Millennium Post

The actor, the poet

Actors have a power that many might envy - the power of essaying varied, even atypical characters and then returning to their normal lives. The problem however begins when the boundary line between reel and real life begins to blur.

Meena Kumari, a legendary performer of roles of star-crossed and ultimately-doomed women, was a victim of this trend and that melancholy tinges her life - and poetry.

‘Shamaa hoon, phool hoon, ya ret pe qadmon ka nishaan/Aap ko haq hai mujhe jo bhi ji chahe keh le’ is a couplet that uncannily echoes the crushed, social-conforming, desire-denied woman she played in countless tear-jerkers. Or even, ‘Ab yahaan kuch nahi sannata hi sannata hai/Dekh ke veerana log abh bhi yehi kehte hai/Kisi dulhan ka maqbarah hai yeh khandar to nahi!!!’

Meena Kumari’s four-decade life was scarcely enviable - a childhood stunted by the need to work to support her family, a fairytale romance that ultimately soured, lack of genuine love and support, a grievous and eventually fatal illness from heavy drinking and, on the other hand, being ruthlessly typecast onscreen as a quietly-suffering woman in thrall to a dominant male figure.

Poetry was the only exercise of free self-expression for this intelligent and sensitive woman, who writing under the pen name Naaz, could fashion some imaginative and striking imagery or convey an endearing wistfulness, in that queen of languages, Urdu.

But then this was inaccessible to the majority, who only had recourse to some transliterations, occasional translations and, of course, the record I Write, I Recite, in which she performed some of her compositions, set to music by the evergreen Khayyam.

Distinguished scholar Noorul Hasan has performed the signal service of bringing Meena Kumari’s poetry to a wider audience by translating nearly 50 of her works into English, while also providing a transliterated version of the original for the bilingual connoisseur in Meena Kumari the Poet: A Life Beyond Cinema.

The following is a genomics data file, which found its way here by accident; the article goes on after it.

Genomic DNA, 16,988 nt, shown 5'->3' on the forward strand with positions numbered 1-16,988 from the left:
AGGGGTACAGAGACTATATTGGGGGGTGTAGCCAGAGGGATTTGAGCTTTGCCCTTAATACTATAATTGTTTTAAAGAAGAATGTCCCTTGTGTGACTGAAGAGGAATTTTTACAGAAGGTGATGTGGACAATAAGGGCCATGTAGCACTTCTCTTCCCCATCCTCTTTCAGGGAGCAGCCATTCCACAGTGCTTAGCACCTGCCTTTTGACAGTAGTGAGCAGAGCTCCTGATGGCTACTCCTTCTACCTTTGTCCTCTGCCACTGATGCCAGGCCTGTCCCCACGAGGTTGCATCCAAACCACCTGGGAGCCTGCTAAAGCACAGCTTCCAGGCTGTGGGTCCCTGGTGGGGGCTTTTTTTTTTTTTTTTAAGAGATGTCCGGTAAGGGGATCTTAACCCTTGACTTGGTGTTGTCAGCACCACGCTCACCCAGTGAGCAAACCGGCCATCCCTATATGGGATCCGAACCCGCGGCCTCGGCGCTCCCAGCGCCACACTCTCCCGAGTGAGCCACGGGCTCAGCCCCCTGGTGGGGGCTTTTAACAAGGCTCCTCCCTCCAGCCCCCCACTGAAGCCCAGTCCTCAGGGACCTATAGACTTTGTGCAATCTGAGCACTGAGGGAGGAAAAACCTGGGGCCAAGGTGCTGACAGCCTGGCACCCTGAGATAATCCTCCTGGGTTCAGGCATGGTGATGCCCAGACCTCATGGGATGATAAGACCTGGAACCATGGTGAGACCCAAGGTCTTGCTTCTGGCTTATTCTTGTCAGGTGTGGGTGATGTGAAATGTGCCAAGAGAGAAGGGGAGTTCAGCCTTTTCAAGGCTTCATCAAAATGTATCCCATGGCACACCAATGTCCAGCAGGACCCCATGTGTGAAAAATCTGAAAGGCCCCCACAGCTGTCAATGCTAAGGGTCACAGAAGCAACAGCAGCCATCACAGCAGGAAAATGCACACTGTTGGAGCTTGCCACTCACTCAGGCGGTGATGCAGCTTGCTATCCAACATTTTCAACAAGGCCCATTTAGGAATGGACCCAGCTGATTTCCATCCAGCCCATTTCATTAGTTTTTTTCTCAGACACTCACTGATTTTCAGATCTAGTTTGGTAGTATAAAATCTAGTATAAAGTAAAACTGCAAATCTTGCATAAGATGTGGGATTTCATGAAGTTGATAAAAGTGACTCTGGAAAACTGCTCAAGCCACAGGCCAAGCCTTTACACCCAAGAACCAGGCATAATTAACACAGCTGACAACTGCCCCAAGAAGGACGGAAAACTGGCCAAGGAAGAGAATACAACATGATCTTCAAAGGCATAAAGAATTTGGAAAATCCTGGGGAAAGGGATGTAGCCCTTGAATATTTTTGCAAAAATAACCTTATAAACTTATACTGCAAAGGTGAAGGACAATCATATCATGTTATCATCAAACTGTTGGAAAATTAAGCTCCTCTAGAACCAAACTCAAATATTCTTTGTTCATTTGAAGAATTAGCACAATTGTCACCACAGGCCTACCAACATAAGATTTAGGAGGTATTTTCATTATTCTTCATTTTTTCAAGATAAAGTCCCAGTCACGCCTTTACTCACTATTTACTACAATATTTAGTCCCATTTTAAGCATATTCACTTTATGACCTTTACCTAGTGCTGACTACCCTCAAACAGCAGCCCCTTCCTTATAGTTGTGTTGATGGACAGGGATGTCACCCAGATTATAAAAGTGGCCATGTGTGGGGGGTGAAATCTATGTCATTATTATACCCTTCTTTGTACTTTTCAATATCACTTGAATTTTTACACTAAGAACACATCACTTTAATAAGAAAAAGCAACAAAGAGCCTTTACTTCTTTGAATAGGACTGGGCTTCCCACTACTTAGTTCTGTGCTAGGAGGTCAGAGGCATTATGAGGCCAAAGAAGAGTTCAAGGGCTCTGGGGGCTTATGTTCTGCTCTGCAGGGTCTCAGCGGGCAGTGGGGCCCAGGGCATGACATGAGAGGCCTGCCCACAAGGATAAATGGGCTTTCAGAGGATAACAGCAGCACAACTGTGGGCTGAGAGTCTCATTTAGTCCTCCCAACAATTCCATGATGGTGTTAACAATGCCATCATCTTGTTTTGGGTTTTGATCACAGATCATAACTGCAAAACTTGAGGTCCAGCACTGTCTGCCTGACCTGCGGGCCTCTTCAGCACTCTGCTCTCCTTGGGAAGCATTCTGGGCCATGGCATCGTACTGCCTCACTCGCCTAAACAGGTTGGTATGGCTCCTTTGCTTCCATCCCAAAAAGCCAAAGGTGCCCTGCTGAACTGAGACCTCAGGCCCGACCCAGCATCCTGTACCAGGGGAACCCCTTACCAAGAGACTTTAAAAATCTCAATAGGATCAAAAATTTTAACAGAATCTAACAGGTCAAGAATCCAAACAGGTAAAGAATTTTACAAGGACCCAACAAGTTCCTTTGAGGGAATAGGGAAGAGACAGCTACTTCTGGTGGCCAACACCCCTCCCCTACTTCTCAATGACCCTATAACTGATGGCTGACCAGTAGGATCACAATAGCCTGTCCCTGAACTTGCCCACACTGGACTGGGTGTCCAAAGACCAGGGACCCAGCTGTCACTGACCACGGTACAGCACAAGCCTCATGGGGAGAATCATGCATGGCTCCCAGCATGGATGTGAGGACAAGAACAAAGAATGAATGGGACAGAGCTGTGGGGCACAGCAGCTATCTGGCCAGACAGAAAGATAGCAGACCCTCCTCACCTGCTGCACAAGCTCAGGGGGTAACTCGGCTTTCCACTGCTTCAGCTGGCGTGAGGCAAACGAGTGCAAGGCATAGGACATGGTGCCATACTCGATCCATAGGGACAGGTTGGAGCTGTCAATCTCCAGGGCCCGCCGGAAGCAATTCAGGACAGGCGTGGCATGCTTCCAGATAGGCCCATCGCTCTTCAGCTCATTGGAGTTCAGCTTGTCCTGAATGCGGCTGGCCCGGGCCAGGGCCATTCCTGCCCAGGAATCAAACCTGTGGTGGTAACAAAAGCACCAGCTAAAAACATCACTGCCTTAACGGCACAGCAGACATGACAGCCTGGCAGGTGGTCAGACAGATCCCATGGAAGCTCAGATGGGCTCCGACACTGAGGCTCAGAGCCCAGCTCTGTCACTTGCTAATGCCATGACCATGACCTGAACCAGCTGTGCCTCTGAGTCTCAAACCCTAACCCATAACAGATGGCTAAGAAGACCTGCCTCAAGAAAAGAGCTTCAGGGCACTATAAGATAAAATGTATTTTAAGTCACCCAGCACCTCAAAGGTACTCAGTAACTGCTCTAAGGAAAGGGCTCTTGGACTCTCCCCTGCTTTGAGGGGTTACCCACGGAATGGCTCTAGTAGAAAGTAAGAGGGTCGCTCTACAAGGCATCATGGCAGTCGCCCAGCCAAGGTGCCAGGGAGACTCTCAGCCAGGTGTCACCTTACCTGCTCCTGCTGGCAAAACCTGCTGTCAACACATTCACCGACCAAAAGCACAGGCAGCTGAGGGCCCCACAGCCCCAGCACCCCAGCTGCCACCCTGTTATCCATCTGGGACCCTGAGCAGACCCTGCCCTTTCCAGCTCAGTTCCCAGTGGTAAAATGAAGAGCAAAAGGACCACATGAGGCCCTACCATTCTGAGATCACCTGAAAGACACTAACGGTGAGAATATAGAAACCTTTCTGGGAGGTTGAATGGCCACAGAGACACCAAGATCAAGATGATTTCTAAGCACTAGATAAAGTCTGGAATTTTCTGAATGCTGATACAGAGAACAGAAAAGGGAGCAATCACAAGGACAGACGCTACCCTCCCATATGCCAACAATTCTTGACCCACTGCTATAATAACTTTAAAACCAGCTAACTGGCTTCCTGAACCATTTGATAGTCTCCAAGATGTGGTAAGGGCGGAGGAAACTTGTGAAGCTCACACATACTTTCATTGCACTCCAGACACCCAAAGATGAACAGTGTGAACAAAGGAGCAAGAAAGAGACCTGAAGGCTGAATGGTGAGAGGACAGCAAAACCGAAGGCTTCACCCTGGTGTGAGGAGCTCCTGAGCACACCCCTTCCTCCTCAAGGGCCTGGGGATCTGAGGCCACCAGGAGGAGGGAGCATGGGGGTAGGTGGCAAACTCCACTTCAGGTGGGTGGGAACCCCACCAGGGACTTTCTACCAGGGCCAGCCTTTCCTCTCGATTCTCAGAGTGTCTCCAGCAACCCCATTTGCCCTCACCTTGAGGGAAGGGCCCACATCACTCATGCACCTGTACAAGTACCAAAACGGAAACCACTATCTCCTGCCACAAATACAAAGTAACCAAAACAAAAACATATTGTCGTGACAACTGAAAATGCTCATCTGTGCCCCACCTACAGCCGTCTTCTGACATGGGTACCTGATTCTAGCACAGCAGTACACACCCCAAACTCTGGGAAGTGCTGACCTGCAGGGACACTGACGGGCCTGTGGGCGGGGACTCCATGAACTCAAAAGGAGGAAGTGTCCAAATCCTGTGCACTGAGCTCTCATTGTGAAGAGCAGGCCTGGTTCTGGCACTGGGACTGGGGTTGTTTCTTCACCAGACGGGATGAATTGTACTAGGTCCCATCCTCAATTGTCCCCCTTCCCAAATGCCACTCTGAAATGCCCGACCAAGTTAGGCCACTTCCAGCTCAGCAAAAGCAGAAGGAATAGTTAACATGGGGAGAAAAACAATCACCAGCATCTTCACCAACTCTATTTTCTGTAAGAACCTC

Hasan, who confesses to being impressed by the cadence and clarity of the translated pieces he spotted and how they convinced him to follow suit, also provides an insightful introduction to the poetess Meena Kumari ‘whose flirtations with the pen are as seductive as her universally celebrated femininity’ while his daughter Daisy Hasan and critic Philip Bounds render an equally thoughtful examination of the poetry as a critical reaction to popular culture, specially its Bollywood manifestation.

This is brought out well in the nazm titled ‘Khaali Dukaan/The Empty Shop’ with its wistfully expressed requirement of ‘Pyaar ka ek khoobsurat khwab...’, and ‘Mohabbat ka ek purtapak lamha...’ but ‘Bas inhi ek do cheezon ki main khareedar thi/Aur waqt ki dukaan in cheezon se khaali hai’. 

The translation - ‘I came looking for nothing but these/And the shop of Time/Supplies none of these things’ - faithfully reproduces the rhythm.

This is not a compilation of Meena Kumari’s entire work but a representative selection displaying the refined sensibility she could achieve in verse too. Her poetry may be ‘sad, joyless, pessimistic, morbid...’ but was ‘entirely in character with her life, or at least her comprehension of her life’ as Meena Kumari’s biographer Vinod Mehta observes in Meena Kumari: The Classic Biography. It may not have been very great poetry but was far beyond what her contemporaries (or successors) have been capable of. All those who identified vicariously with her sufferings - on and off screen - owe it to themselves to acquaint themselves with this side of this talented woman too. ians

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